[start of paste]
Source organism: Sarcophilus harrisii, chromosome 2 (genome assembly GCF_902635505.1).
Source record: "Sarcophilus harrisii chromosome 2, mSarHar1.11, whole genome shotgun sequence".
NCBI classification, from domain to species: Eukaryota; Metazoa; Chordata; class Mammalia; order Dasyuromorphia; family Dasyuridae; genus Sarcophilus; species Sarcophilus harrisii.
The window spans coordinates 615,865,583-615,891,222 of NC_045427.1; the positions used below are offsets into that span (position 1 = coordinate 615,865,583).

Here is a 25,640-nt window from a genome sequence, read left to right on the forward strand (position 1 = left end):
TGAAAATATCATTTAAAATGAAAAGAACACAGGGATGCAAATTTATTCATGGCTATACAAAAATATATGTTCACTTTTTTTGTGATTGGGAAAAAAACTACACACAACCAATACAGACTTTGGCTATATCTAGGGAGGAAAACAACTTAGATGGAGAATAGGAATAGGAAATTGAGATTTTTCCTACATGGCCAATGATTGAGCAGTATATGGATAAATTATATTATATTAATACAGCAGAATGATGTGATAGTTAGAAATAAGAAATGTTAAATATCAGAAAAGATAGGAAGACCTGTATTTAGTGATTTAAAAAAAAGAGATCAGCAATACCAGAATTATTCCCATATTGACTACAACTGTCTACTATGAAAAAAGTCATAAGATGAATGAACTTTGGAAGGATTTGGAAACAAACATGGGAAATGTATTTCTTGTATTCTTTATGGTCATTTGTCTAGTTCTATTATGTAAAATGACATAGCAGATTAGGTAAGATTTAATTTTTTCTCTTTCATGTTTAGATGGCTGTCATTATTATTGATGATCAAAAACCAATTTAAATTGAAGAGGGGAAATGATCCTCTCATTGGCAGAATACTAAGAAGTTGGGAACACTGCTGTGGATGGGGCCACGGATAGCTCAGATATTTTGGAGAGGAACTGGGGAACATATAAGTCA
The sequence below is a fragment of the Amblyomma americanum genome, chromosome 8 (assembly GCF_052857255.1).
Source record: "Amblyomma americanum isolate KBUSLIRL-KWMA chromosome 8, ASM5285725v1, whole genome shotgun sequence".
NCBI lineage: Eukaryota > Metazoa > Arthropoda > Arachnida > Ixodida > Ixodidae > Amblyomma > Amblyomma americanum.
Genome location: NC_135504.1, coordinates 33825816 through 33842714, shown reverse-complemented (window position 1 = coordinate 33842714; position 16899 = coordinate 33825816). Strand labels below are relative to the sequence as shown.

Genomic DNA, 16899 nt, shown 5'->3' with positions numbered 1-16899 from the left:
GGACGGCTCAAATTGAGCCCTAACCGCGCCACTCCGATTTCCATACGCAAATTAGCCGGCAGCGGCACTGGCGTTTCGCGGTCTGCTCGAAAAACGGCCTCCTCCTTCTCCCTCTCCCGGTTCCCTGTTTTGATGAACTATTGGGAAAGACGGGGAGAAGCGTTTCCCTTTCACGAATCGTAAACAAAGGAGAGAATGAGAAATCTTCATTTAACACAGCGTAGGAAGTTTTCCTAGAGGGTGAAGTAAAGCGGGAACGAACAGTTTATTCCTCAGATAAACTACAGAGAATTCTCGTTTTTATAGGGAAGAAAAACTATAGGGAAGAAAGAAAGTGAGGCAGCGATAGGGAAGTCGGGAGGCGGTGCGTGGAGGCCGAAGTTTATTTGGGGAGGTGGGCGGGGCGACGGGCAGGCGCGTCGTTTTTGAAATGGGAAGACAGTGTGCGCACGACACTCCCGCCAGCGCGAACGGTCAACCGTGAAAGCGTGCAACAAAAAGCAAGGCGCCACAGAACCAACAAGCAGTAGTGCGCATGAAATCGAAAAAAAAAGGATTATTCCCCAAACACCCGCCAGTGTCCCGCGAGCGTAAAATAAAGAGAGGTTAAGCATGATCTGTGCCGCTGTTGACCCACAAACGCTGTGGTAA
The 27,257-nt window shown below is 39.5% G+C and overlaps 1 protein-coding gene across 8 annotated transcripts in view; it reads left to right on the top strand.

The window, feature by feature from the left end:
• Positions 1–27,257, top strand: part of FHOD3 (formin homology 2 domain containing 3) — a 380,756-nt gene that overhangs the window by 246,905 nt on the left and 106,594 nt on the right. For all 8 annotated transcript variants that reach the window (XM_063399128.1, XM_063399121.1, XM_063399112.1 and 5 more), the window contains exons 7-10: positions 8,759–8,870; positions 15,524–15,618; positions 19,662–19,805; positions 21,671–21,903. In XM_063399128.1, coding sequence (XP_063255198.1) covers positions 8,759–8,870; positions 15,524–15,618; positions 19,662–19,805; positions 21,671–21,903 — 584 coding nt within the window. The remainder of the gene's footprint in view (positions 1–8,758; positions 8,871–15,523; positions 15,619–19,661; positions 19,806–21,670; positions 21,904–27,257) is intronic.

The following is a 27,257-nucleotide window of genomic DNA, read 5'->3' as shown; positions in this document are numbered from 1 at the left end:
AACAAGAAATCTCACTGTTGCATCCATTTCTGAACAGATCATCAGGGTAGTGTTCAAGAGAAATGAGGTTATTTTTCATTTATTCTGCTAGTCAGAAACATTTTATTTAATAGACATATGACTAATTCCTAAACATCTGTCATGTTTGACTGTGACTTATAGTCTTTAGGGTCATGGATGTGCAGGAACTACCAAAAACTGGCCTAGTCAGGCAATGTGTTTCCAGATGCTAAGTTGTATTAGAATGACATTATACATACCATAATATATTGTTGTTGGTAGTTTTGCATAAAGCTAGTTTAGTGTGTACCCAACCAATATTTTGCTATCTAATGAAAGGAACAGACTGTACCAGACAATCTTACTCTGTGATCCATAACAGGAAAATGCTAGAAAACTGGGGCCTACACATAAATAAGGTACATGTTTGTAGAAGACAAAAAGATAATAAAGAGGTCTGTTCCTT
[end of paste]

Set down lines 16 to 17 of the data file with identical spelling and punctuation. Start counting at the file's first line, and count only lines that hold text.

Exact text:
The following is a 27,257-nucleotide window of genomic DNA, read 5'->3' as shown; positions in this document are numbered from 1 at the left end:
AACAAGAAATCTCACTGTTGCATCCATTTCTGAACAGATCATCAGGGTAGTGTTCAAGAGAAATGAGGTTATTTTTCATTTATTCTGCTAGTCAGAAACATTTTATTTAATAGACATATGACTAATTCCTAAACATCTGTCATGTTTGACTGTGACTTATAGTCTTTAGGGTCATGGATGTGCAGGAACTACCAAAAACTGGCCTAGTCAGGCAATGTGTTTCCAGATGCTAAGTTGTATTAGAATGACATTATACATACCATAATATATTGTTGTTGGTAGTTTTGCATAAAGCTAGTTTAGTGTGTACCCAACCAATATTTTGCTATCTAATGAAAGGAACAGACTGTACCAGACAATCTTACTCTGTGATCCATAACAGGAAAATGCTAGAAAACTGGGGCCTACACATAAATAAGGTACATGTTTGTAGAAGACAAAAAGATAATAAAGAGGTCTGTTCCTT